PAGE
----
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Bush and the Paris Agreement

Tags: Climate Change , United States , Foreign Policy , Global Warming , Innovation

Saunders, Paul J.

September 27, 2016

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A view of icebergs in Ilulissat Icefjord, Greenland, where the melting of ice sheets is accelerating. © United Nations Photo (CC BY-NC-ND 2.0)
A view of icebergs in Ilulissat Icefjord, Greenland, where the melting of ice sheets is accelerating. © United Nations Photo (CC BY-NC-ND 2.0)

While President George W. Bush is criticized for his failure to support the Kyoto Protocol, it was his administration’s climate change strategy, notes foreign policy expert Paul Saunders, that helped shape the Paris Agreement into a politically workable framework for governments worldwide.

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The seventy-first session of the UN General Assembly, now underway in New York, has brought renewed attention to the issue of climate change, as some 31 additional countries have formally ratified the Paris Agreement reached almost one year ago. With 60 countries—responsible for 47.7% of global greenhouse gas emissions—now committed, and India alone responsible for 4.5% of those emissions, the deal may soon meet the 55% emissions threshold required for its entry into legal force. With the agreement nearing a reality, it is important to recognize the surprising extent to which the agreement—negotiated by the Obama administration—in fact reflects President George W. Bush’s climate policy.

Former President Bush was a target of harsh criticism for his refusal to support the Kyoto Protocol and his 2001 statement that Kyoto was “fundamentally flawed.” He and his then-National Security Advisor Condoleezza Rice have since acknowledged the administration could have handled the move more effectively—Rice referred to the controversy as a “self-inflicted wound”—through advance consultation with America’s European allies. Nevertheless, the Paris Agreement represents global recognition that Kyoto’s failure to require action from rapidly growing developing nations while imposing binding greenhouse gas emissions reductions on developed countries could not work either politically or practically.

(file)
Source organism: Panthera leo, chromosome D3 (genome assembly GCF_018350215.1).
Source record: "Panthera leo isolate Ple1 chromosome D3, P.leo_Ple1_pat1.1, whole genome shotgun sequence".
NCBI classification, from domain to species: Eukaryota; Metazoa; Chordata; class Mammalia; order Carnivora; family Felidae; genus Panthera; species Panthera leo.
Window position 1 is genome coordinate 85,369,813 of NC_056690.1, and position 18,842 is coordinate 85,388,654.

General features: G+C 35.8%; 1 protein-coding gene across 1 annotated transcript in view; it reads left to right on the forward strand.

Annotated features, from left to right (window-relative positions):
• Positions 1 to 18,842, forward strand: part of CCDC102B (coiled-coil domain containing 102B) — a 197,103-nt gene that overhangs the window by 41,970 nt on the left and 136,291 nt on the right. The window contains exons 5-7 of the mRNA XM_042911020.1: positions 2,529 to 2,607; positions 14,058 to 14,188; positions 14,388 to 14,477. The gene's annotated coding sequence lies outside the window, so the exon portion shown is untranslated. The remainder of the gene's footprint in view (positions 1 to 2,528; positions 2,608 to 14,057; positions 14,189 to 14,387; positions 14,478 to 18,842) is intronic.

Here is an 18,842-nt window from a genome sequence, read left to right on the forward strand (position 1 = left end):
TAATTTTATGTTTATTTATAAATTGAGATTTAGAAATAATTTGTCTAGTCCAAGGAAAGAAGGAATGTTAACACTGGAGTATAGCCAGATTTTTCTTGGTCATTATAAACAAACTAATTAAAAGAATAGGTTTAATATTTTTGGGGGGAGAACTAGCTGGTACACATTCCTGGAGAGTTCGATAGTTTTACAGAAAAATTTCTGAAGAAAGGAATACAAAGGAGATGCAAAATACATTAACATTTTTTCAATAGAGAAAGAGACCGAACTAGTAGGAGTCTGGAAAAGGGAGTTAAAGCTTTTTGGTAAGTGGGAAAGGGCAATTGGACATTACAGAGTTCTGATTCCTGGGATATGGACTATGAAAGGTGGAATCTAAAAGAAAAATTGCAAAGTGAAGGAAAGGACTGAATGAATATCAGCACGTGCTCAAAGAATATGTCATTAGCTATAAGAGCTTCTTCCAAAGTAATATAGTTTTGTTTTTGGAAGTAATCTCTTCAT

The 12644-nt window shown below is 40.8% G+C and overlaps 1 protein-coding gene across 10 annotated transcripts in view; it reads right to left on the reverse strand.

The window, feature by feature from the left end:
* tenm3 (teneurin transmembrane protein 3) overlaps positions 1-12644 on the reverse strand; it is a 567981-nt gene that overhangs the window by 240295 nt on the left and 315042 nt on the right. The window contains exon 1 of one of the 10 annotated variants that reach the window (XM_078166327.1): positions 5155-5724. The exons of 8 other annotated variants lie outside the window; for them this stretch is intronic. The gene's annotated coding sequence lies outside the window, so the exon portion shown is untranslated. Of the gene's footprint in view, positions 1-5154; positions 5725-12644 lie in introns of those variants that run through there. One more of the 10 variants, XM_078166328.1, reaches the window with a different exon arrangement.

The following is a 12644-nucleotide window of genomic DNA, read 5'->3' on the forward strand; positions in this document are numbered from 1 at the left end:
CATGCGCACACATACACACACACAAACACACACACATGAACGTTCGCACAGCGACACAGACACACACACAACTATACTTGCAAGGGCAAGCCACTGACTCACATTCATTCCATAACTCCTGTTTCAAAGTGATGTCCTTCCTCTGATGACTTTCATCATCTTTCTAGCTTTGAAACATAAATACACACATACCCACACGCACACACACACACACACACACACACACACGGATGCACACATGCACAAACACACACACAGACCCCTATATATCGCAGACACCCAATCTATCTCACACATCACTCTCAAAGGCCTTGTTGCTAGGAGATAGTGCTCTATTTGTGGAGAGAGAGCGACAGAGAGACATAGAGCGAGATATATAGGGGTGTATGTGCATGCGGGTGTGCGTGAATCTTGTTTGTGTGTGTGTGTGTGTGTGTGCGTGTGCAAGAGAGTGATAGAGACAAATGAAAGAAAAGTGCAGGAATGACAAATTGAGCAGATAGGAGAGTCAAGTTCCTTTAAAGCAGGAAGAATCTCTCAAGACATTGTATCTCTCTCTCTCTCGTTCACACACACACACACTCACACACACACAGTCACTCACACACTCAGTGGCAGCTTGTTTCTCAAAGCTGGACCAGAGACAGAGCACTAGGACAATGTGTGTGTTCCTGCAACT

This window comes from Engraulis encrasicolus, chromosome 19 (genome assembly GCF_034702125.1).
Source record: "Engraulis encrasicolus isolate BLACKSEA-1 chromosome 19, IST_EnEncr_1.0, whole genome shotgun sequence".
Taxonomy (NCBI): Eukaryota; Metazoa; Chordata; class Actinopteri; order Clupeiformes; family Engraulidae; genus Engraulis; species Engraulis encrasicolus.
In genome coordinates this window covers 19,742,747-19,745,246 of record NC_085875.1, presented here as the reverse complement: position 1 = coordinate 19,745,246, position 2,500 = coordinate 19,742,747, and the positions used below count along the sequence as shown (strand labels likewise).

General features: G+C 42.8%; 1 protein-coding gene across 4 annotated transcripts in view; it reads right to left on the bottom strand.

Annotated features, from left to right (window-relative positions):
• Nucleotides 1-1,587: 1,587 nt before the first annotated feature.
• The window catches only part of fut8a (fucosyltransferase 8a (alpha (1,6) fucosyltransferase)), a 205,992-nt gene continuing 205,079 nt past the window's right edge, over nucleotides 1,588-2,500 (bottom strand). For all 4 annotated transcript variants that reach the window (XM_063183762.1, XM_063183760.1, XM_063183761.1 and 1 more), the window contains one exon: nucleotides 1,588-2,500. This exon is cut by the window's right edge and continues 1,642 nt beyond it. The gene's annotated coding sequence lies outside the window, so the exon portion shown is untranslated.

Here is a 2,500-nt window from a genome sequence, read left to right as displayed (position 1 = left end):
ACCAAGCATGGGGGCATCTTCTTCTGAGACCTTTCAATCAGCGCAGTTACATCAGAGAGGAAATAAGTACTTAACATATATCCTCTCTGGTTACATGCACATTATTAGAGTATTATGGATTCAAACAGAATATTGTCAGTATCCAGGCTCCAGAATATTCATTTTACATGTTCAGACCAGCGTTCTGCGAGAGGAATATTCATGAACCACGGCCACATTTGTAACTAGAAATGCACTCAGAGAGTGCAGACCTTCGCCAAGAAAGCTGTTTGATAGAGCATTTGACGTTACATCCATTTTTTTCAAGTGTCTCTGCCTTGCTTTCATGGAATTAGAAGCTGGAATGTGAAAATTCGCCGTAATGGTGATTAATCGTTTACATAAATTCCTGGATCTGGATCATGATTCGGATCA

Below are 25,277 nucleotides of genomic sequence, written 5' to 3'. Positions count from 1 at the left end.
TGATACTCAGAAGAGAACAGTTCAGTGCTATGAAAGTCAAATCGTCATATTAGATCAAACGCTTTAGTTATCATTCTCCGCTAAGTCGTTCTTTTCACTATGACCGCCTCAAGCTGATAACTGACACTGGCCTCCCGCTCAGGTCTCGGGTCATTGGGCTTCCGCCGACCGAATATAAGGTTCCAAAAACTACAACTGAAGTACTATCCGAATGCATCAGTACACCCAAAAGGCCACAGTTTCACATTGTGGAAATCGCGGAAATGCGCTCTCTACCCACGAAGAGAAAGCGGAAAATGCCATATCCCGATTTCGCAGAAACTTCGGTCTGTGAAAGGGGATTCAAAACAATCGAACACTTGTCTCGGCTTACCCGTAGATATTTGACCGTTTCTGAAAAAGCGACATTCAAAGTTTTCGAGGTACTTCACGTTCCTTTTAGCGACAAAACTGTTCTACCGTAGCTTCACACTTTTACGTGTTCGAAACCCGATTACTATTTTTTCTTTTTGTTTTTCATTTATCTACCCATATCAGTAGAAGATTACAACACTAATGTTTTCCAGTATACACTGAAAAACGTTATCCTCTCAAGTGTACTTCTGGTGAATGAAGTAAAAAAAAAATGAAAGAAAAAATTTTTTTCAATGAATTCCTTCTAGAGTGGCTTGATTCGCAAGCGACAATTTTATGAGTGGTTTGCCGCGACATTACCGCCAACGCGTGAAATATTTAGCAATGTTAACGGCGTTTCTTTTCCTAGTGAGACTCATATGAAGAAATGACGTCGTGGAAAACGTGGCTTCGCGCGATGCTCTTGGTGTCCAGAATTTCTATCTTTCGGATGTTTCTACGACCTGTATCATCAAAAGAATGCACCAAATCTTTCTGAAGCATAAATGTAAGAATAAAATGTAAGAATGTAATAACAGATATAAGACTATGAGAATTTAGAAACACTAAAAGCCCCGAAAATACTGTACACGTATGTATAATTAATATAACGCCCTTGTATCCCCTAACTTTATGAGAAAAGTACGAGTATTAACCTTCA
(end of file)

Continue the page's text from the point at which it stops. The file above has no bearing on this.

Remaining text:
Indeed, the Paris Agreement and the Obama administration’s foreign policy that helped to achieve it draw heavily upon four central components of the Bush administration’s international climate change strategy, including “bottom-up” pledges rather than top-down limits; participation by all countries, not only developed nations; clear and verifiable standards; and cooperation to promote advanced technologies. That approach was pragmatic and solution-oriented, focusing on fostering innovation that would allow individual governments to reduce emissions without requiring economically painful and therefore politically doomed restrictions.

A Practical Approach

Each of these elements follows from the Bush administration’s efforts to correct Kyoto’s flaws. Most obviously, while some activists have complained that the Paris Agreement is voluntary (bottom-up) rather than binding (top-down), the Bush administration long understood that this was the only way to secure broad international agreement that included developing countries and therefore satisfied some key domestic concerns. Though few recall it today, during the 1997 Kyoto negotiations the US Senate voted 95-0 to approve the so-called Byrd-Hagel resolution, stating that the United States should not be a party to any agreement that did not include commitments by developing nations. The yes votes included 41 Democrats, among them Senators Joseph Biden (now vice president), John Kerry (now secretary of state), and Harry Reid (now Senate minority leader).